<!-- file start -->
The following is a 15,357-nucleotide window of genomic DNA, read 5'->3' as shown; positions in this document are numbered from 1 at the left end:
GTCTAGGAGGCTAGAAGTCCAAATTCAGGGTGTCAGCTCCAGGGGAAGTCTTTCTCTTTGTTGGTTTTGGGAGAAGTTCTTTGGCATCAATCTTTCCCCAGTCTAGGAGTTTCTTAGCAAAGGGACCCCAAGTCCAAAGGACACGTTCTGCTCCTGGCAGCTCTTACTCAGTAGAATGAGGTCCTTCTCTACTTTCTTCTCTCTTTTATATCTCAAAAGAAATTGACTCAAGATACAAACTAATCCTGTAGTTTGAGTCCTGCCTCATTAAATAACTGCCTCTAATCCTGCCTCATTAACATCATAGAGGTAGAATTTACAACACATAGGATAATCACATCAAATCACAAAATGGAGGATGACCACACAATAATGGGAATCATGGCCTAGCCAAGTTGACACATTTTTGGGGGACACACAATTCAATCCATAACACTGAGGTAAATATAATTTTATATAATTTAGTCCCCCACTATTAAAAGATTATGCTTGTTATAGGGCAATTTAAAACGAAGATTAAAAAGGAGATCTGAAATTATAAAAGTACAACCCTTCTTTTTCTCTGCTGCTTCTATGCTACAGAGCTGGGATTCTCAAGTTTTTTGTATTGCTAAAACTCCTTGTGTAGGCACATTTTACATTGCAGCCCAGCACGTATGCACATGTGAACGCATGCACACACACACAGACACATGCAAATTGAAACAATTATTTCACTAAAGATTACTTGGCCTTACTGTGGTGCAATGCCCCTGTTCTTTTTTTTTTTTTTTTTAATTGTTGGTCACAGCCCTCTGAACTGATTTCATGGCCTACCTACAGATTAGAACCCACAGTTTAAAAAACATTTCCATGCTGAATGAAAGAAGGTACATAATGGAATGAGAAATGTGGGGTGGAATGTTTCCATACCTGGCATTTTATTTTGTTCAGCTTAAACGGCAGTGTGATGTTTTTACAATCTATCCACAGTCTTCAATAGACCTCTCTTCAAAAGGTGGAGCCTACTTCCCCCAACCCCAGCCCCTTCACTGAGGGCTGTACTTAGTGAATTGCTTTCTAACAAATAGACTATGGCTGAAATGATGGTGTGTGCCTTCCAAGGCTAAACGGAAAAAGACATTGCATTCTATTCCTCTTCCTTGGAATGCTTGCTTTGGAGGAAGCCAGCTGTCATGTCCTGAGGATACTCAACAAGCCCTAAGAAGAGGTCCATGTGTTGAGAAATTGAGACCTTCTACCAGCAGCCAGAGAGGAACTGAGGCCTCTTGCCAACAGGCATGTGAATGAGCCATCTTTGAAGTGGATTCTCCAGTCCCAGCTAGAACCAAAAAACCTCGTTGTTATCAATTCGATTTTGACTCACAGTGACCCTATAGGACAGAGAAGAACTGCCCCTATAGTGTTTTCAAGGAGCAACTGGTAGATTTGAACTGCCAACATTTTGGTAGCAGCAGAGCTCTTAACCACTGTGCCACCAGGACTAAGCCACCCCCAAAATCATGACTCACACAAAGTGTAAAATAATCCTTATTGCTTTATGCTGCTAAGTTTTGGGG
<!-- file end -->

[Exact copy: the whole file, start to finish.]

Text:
The following is a 15,357-nucleotide window of genomic DNA, read 5'->3' as shown; positions in this document are numbered from 1 at the left end:
GTCTAGGAGGCTAGAAGTCCAAATTCAGGGTGTCAGCTCCAGGGGAAGTCTTTCTCTTTGTTGGTTTTGGGAGAAGTTCTTTGGCATCAATCTTTCCCCAGTCTAGGAGTTTCTTAGCAAAGGGACCCCAAGTCCAAAGGACACGTTCTGCTCCTGGCAGCTCTTACTCAGTAGAATGAGGTCCTTCTCTACTTTCTTCTCTCTTTTATATCTCAAAAGAAATTGACTCAAGATACAAACTAATCCTGTAGTTTGAGTCCTGCCTCATTAAATAACTGCCTCTAATCCTGCCTCATTAACATCATAGAGGTAGAATTTACAACACATAGGATAATCACATCAAATCACAAAATGGAGGATGACCACACAATAATGGGAATCATGGCCTAGCCAAGTTGACACATTTTTGGGGGACACACAATTCAATCCATAACACTGAGGTAAATATAATTTTATATAATTTAGTCCCCCACTATTAAAAGATTATGCTTGTTATAGGGCAATTTAAAACGAAGATTAAAAAGGAGATCTGAAATTATAAAAGTACAACCCTTCTTTTTCTCTGCTGCTTCTATGCTACAGAGCTGGGATTCTCAAGTTTTTTGTATTGCTAAAACTCCTTGTGTAGGCACATTTTACATTGCAGCCCAGCACGTATGCACATGTGAACGCATGCACACACACACAGACACATGCAAATTGAAACAATTATTTCACTAAAGATTACTTGGCCTTACTGTGGTGCAATGCCCCTGTTCTTTTTTTTTTTTTTTTTAATTGTTGGTCACAGCCCTCTGAACTGATTTCATGGCCTACCTACAGATTAGAACCCACAGTTTAAAAAACATTTCCATGCTGAATGAAAGAAGGTACATAATGGAATGAGAAATGTGGGGTGGAATGTTTCCATACCTGGCATTTTATTTTGTTCAGCTTAAACGGCAGTGTGATGTTTTTACAATCTATCCACAGTCTTCAATAGACCTCTCTTCAAAAGGTGGAGCCTACTTCCCCCAACCCCAGCCCCTTCACTGAGGGCTGTACTTAGTGAATTGCTTTCTAACAAATAGACTATGGCTGAAATGATGGTGTGTGCCTTCCAAGGCTAAACGGAAAAAGACATTGCATTCTATTCCTCTTCCTTGGAATGCTTGCTTTGGAGGAAGCCAGCTGTCATGTCCTGAGGATACTCAACAAGCCCTAAGAAGAGGTCCATGTGTTGAGAAATTGAGACCTTCTACCAGCAGCCAGAGAGGAACTGAGGCCTCTTGCCAACAGGCATGTGAATGAGCCATCTTTGAAGTGGATTCTCCAGTCCCAGCTAGAACCAAAAAACCTCGTTGTTATCAATTCGATTTTGACTCACAGTGACCCTATAGGACAGAGAAGAACTGCCCCTATAGTGTTTTCAAGGAGCAACTGGTAGATTTGAACTGCCAACATTTTGGTAGCAGCAGAGCTCTTAACCACTGTGCCACCAGGACTAAGCCACCCCCAAAATCATGACTCACACAAAGTGTAAAATAATCCTTATTGCTTTATGCTGCTAAGTTTTGGGG